Image provided by NeoMedix, manufacturer of Trabectome (www.trabectome.com)
Trabectome surgery, a minimally invasive glaucoma procedure, involves the use of an FDA-approved handheld device. The treatment increases the amount of fluid that drains from the eye, thereby lowering eye pressure. Learn more about this surgery and important questions to ask your doctor.
The Eye Fluid Drain
Most of the aqueous humor, the fluid produced in the front of the eye, drains out of the eye via a spongy tissue located near the cornea, called the trabecular meshwork. From there, the fluid drains in a canal, which then eventually drains into to the blood circulation.
Video: How Fluid Flows Out of the Eye
View a transcript of the video
In primary open-angle glaucoma, the main point of resistance for the drainage of the eye fluid is thought to be the trabecular meshwork, so its removal should help lower eye pressure. The Trabectome (which was FDA approved in 2004) is a handheld electrocautery (heated electrode) device that is used to remove a strip of trabecular meshwork along with the “inner wall” of the canal mentioned above, which is called Schlemm’s canal. This treatment allows the eye fluid to have direct access to Schlemm’s canal.
The Trabectome procedure is usually combined with cataract surgery, and the cataract is removed from the same small incision that is made in the cornea. Because of its minimal tissue trauma, electrocautery using the Trabectome is considered a minimally-invasive glaucoma surgery.
Important Questions to Discuss with Your Doctor
- Am I a Candidate for the Trabectome Surgery?
While the surgery can be performed by itself, it is more commonly combined with cataract surgery. Cataracts are typically age-related changes in the lens of the eye that cause blurry vision and glare. Therefore, while removal of the cataract will generally improve vision, the purpose of Trabectome surgery is usually either: (a) to lower eye pressure further because eye drops or laser are not controlling it; or (b) to decrease the number of eye drops used for glaucoma.
- How Well does the Trabectome Plus Cataract Surgery Work?
On average, eye pressure will be lowered to the mid-teens range, to approximately 15 mmHg (millimeters of mercury). Typically the number of glaucoma medications is reduced, from 3 to 4 down to 1 or 2.
Therefore, the Trabectome can be a very good choice for a patient who would like to decrease their number of medications and who needs a reasonable (such as mid-teens) but not very low eye pressure.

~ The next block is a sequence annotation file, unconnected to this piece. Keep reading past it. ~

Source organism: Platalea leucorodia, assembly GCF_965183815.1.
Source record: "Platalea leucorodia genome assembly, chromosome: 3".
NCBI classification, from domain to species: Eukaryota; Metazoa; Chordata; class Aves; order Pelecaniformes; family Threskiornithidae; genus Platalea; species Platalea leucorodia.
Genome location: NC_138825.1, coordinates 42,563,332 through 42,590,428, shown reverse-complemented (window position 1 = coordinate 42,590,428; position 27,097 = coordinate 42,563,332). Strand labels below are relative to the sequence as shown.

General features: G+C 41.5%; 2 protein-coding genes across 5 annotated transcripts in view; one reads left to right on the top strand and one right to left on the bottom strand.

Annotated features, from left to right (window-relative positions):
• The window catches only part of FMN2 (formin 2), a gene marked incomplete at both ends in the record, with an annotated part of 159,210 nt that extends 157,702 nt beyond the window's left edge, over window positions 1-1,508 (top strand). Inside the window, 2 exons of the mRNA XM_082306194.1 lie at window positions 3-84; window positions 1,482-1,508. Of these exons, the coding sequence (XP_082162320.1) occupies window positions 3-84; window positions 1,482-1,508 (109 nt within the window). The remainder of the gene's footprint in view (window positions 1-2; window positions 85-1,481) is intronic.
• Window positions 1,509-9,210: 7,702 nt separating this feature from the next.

- Why Does the Electrocautery Procedure Sometimes Fail?
As with most, if not all glaucoma surgeries, the most common cause of failure is scarring in the area that was treated.
It is also not uncommon for blood to reflux back through Schlemm’s canal into the front of the eye; indeed this is expected when the tissue removal is successful. The bleeding is usually temporary and does not cause permanent vision loss, although it will delay how quickly you regain your vision after surgery.
Larger (and sometimes even smaller) bleeds can cause inflammation, which increases the risk of scarring.
Other complications include postoperative eye pressure spikes, which will be monitored by your surgeon. Rare complications include the improper location of tissue removal or more robust bleeding.
- What if the Trabectome Surgery Does Not Control Your Eye Pressure Enough?
Eye drops may be added back to your treatment plan after your surgery in an effort to control the eye pressure or prevent postoperative pressure spikes. Because the Trabectome is a minimally-invasive glaucoma surgery, if it fails to control the eye pressure, traditional surgeries such as trabeculectomy or tube shunt surgery can be done. Having previously had the Trabectome electrocautery surgery does not affect the success of these traditional surgeries.
- Are there Other Minimally-Invasive Glaucoma Surgeries that are Similar to Electrocautery or Trabectome?
The surgery we have discussed in this article is a “trabecular bypass” surgery that could be compared to other options, including the Kahook dual blade, GATT (gonioscopy-assisted transluminal trabeculotomy), or Trab 360. However, each of these surgeries has their own nuances, and it is recommended that you discuss these possibilities with your surgeon.